Click Here to Read Part One – So yesterday’s blog post was the beginning of a conversation about applying craftsmanship to scifi through the use of a ‘maturity model.’ I spent most of that post talking about ‘why we should think about this.’ Immaturity in science fiction represents an existential threat; ignore the disaster and become the disaster that gets ignored. We can’t afford to look the other way. So instead, let’s talk about how we make things better, and take a deep dive into the details of scifi craftsmanship and maturity models.
Think back to the Reddit comment about education and maturity again, we see a huge opportunity for science fiction both as a genre and a community. How it would work is by asking ourselves some simple questions:
Am I consuming scifi or do I produce scifi, or a little of both?
You learn more about making art than you ever will by studying it. ‘Real artists ship,’ as Steve Jobs said, describing the difference between “real artists” who finish their projects and deliver on their ideas and “wannabe artists” who just tinker around. The process of art invariably forces you to think more deeply, especially as you put your work out into the world and see what other producers are doing. ‘But what if I’m not a producer?’ you ask. There’s nothing wrong with professional consumers of a product. Scifi needs influencers, so if that’s your path, then follow it! However, you have to remember that professional consumers / influencers of an art form have their own etiquette and protocol. That leads us to the next question …
Am I helping scifi improve?
There’s more to being an art critic than showinig up to galleries and drinking cheap wine. You have to be able to articulate what you enjoy about the work, or what you think might have improved it. Similarly, beer drinkers start out drinking Budweiser to IPAs, often making beer themselves. That’s the maturity path for other creative mediums. How can we mature as scifi ‘experiencers?’ Can we move beyond conversations like ‘this is why Star Wars sucks’ and into discussions like ‘Here’s how you fix Star Wars?’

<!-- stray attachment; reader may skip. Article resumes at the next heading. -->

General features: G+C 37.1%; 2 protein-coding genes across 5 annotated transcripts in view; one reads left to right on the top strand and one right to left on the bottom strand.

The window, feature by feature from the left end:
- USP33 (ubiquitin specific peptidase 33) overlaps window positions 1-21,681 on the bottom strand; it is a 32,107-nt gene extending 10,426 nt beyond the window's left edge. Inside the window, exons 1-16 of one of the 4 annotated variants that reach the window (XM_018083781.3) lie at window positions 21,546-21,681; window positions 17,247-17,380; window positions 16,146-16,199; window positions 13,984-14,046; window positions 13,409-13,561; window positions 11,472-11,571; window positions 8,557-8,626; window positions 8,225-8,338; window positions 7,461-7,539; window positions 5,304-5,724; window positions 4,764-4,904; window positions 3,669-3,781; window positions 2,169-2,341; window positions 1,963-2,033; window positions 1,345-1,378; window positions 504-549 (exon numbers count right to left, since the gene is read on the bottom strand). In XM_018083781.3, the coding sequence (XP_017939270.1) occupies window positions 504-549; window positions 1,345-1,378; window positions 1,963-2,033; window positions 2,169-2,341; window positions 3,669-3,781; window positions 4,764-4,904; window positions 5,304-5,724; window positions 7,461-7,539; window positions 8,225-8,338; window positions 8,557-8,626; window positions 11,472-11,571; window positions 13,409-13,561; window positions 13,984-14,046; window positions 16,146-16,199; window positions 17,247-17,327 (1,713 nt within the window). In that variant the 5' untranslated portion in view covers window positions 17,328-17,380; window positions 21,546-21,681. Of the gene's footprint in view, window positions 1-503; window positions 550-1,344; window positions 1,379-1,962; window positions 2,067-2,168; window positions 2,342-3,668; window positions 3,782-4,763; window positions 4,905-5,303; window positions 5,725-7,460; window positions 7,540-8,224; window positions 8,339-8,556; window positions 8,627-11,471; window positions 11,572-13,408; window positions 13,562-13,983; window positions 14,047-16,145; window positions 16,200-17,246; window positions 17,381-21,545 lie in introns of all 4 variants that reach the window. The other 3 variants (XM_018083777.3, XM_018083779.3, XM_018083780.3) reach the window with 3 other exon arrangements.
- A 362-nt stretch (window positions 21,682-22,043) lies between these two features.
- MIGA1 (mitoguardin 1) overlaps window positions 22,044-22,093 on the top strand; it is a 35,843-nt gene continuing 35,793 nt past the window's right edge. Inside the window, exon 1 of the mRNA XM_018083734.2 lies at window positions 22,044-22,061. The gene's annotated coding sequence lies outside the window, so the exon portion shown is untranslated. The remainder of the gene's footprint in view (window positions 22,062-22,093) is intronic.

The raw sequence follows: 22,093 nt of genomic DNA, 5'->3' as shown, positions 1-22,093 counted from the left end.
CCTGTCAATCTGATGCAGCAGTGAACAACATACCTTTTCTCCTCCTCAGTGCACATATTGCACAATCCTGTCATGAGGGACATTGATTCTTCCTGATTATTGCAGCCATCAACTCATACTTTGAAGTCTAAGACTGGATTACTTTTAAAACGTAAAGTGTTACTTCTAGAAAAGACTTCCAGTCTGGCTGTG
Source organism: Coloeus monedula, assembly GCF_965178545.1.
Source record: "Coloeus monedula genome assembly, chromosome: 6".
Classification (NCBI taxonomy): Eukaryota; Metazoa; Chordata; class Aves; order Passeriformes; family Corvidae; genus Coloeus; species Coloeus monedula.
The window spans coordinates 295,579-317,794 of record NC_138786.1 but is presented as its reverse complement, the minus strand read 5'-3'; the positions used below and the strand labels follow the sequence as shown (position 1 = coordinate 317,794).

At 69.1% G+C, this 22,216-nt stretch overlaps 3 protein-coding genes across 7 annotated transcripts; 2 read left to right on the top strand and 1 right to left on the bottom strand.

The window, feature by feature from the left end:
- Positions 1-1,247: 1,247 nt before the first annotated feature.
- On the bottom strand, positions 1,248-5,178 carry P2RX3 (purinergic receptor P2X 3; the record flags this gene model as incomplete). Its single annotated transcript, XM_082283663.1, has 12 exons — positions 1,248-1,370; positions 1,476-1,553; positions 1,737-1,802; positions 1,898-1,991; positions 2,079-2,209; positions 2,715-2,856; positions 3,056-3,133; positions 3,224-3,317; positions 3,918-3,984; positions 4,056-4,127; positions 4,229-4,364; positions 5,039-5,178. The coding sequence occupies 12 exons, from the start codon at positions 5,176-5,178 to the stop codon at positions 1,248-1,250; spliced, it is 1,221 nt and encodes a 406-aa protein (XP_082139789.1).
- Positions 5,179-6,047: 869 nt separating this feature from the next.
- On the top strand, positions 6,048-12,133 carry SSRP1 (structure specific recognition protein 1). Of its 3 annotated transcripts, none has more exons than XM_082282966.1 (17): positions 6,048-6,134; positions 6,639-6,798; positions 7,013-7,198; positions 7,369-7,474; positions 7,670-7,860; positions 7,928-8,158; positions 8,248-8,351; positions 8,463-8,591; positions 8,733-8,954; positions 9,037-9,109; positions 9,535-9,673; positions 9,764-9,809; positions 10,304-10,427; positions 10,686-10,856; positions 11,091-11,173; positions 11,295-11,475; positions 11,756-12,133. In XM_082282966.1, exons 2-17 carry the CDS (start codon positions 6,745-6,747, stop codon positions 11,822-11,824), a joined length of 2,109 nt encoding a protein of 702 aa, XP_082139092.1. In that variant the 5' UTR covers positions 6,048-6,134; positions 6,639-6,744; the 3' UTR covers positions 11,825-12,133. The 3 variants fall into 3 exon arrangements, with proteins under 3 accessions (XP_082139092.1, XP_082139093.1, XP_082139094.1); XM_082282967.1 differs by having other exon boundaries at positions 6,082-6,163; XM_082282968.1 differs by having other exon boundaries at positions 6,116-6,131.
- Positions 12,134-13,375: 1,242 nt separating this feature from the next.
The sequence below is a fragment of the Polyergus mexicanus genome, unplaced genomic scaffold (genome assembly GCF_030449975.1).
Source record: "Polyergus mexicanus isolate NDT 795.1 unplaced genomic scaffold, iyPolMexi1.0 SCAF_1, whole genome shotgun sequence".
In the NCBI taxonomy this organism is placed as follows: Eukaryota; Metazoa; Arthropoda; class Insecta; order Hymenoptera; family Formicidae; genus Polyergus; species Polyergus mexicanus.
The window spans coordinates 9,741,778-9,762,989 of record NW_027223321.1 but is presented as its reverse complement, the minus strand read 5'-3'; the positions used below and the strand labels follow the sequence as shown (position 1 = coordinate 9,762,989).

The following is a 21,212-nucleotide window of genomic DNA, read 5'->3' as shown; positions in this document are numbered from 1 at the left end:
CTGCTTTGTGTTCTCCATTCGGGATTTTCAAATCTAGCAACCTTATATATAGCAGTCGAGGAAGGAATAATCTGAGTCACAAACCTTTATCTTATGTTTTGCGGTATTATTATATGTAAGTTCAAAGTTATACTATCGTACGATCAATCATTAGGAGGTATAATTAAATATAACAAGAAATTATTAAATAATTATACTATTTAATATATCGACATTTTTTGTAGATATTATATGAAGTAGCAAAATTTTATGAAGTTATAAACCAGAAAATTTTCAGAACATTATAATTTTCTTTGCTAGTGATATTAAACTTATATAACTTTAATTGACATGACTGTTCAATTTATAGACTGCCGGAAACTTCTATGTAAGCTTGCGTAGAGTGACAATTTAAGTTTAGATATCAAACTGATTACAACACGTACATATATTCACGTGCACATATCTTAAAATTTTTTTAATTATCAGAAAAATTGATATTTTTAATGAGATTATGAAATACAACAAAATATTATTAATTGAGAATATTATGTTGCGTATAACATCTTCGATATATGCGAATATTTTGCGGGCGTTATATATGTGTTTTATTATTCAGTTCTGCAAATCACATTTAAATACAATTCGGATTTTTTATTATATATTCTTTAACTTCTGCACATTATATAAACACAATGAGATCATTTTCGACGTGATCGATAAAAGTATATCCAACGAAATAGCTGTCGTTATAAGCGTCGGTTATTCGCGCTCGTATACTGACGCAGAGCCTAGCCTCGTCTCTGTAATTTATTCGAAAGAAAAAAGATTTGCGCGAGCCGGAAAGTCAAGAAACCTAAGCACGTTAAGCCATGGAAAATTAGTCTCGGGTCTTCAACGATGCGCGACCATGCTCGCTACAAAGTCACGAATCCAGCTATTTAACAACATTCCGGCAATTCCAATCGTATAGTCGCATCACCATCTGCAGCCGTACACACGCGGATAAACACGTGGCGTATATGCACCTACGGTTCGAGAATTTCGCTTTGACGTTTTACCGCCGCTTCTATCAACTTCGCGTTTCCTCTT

Ultimately the answer is – ‘how could this be better?’ Discuss the vision, strategy, and tactics of a well-executed science fiction story (Looking at you, Dune – they did a great job, didn’t they?). Break down the model to figure out how other scifi could be just as cool. Then talk about how you could do that on a budget, like Primer, Midnight Special, or Coherence. The answers may not always be as valuable as the questions.
Do I remain open-minded to new scifi?
We have to remember as imperfect little meatbags that we’re often our own worst enemies when it comes to progress. We fall into ruts, we get set in our ways. It happens to everyone. How do we fall into ruts? Easy … just follow the path of least resistance one too many times. Here’s the good news: Since it’s easy to fall into a rut, it’s just as easy to avoid them. How? Three little words: try new things.
It’s as easy as that. Try some new scifi today! Read a new book. Watch a new movie. Download a new video game demo. How long should you try it before you decide it’s not for you? My personal rule is the ‘twenty minute test.’ If the new thing hasn’t captured you in 20 minutes, chuck it and move on. I’ve discarded hundreds of movies and books this way. Life’s too short for something that doesn’t grab you by the feels.
Open-mindedness has many personal benefits. For example, being open minded makes you ‘less susceptible to influence, persuasion, manipulation, and coercion. Instead of having a biased view of any given situation, you critically assess everything and gain a balanced perspective.’ Science fiction can’t survive and thrive without those new and continually evolving ideas. Both producers and consumers of science fiction must remain open to new science fiction ideas, concepts, and methods for us to achieve the growth we’re capable of as a species.
Mature Scifi is a Win-Win
Forgive the Stephen Covey reference, I’m trying to make this discussion something everyone can relate to. When scifi matures as a genre and community, it’s going to create the next generation of Asimov’s, Atwoods, and Butlers. Imagine an alternate history where Larry Niven got told ‘floating cities in space? That’s stupid, write something else,’ and listened to that advice. We’d never have Ringworld. Imagine a world where Gregory Benford never believed in himself enough to write “The Scarred Man” in 1969. We’d never know what a computer virus was.
My point is that we exist on the backs of previous generations’ commitment to maturity. Their courage, curiosity, and passion got us to here. Now it’s time for us to take the next step!
Think about what a ‘scifi maturity model’ should be to you and let’s talk about it. This is a universe where we can all build, grow, and change together. Let’s put our courage, curiosity, and passion to work.